Let me just explain something quickly When we set our stepping stones it is important that we keep our goals attainable. Something that is within reach.
Have you ever got up in the morning and declared that today is the day,
IM NEVER DRINKING AGAIN!
This is a common occurrence normally brought on by guilt from the night before.
There are two problems that stand out regarding goals like this:
- The motivation isn't really there
- The goal sub consciously will seem like an impossible task coming off the back of a night's drinking
When the goal is too big and the motivation really is not there, we are setting ourselves up to fail from the outset.
Once upon a time there I was watching country file. I decided that I like the idea of hiking and go out an get the boots, the raincoat some Kendal mint cake and all the rest of the gear.
In the excitement I decide that I'm not going to settle for a hill. I'm going to climb Everest!
I get my plane ticket and off I pop.
On the morning of arriving at the foot of the mountain I look up, see it in front of me and think NO WAY!
I get the first flight home and I never even took that first step on the mountain.
Setting our goals in recovery is the same Yes, you have your big goal that is fuelled by your motivation.
But in order to get there you need to make smaller, more attainable, realistic goals.
Our smaller goals can be written down on a weekly basis and then broken down again into daily ones.
So, you could write your goals for your first week and tick them off as you go something along the lines of:
- Contact my GP to get myself checked out and see what help there is available
- Contact AA or other peer support
- Pick up a journal
- Get my shopping in so I won't have to leave the house during my trigger time
- Because I'm going to be at home, I need to make arrangements for an activity to keep me buy (Sign up for an online course, get crafting materials, get that guitar that I'm going to learn to play etc. )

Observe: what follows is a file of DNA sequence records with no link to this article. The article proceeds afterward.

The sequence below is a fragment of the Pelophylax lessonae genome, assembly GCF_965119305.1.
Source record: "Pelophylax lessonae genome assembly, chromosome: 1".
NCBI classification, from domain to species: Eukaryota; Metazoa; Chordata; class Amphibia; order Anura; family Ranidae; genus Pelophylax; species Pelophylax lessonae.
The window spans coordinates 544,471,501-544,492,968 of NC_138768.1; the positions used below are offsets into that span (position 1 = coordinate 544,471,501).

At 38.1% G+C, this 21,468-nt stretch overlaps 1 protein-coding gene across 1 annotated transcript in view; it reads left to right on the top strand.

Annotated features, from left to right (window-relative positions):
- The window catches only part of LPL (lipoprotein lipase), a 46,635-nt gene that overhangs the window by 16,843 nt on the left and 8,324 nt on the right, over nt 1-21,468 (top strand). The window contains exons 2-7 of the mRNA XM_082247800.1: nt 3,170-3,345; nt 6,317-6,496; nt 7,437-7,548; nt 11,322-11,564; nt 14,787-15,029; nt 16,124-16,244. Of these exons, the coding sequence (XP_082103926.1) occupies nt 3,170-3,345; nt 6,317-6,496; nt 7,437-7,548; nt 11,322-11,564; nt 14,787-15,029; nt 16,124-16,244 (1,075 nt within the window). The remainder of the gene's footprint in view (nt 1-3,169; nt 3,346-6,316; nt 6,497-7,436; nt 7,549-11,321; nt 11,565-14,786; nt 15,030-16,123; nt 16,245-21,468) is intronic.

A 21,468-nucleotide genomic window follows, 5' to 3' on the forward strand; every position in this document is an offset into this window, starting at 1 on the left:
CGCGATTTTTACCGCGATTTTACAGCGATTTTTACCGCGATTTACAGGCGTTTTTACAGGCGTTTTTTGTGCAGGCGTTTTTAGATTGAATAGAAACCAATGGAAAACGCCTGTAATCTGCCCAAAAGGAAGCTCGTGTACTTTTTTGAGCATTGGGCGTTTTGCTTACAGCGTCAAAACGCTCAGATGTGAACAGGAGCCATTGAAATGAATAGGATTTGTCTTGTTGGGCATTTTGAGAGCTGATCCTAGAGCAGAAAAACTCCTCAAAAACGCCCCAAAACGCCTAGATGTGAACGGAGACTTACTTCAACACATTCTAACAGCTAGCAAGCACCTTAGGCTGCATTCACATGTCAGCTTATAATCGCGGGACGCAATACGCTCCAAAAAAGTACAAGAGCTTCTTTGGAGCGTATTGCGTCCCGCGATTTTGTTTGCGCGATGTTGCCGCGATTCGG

These are examples of stepping stone goals that will help you to work towards the big goal. And of course, a daily goal of staying sober for today!
This is your most important goal and your stepping stone goals should be in place to help you achieve just that!
New sub heading – How I will track my progress
Tracking our progress is so important and can help to motivate and encourage progression.
Make a note here of how you intend to do this.
Here are a few examples:
- Get a sober App on your phone
- Start a savings account
- Writing in your journal
- Posting a daily alcohol-free post on this site
The sober apps are very good at helping us to keep track of progression. I use the one called sober time which is on android and perfect for my needs.
A savings account where you can transfer the money you would have spent on alcohol, add a goal to it – I want to save enough money to pay for a holiday, a new T.V. or something for the kids etc.
New sub heading – Healthy steps
What steps are you going to bring in to improve your all-around health?
Alcohol strips the body of vital nutrients and so it is a good idea to start eating healthier. You are also going to find that you're going to have more time on your hands and so how about bringing in some new healthier lifestyle choices like:
- Joining a gym
- Taking up yoga
- Going for a daily walk
- Learning a new martial art
- Taking up running
Have a think, what could you do to start forming a new healthier lifestyle?
Fitness is a great way to relieve stress and make us feel good.
Please remember though before taking up any fitness programme a consult with your doctor would be a great idea first. Think about your diet also what changes can you make to your diet?
Sub heading – Crisis plan
Make a note of:
- Your doctors number
- Friends or family you can confide in or call if you are in need of help or support
- Your sponsor, support worker or recovery coach's number
- Emergency numbers People you can call in a crisis and you can also make a note of steps to be taken in the event of a crisis.
Well done you have written a plan of action for your recovery!
Remember this is not set in stone and can be adjusted as you go.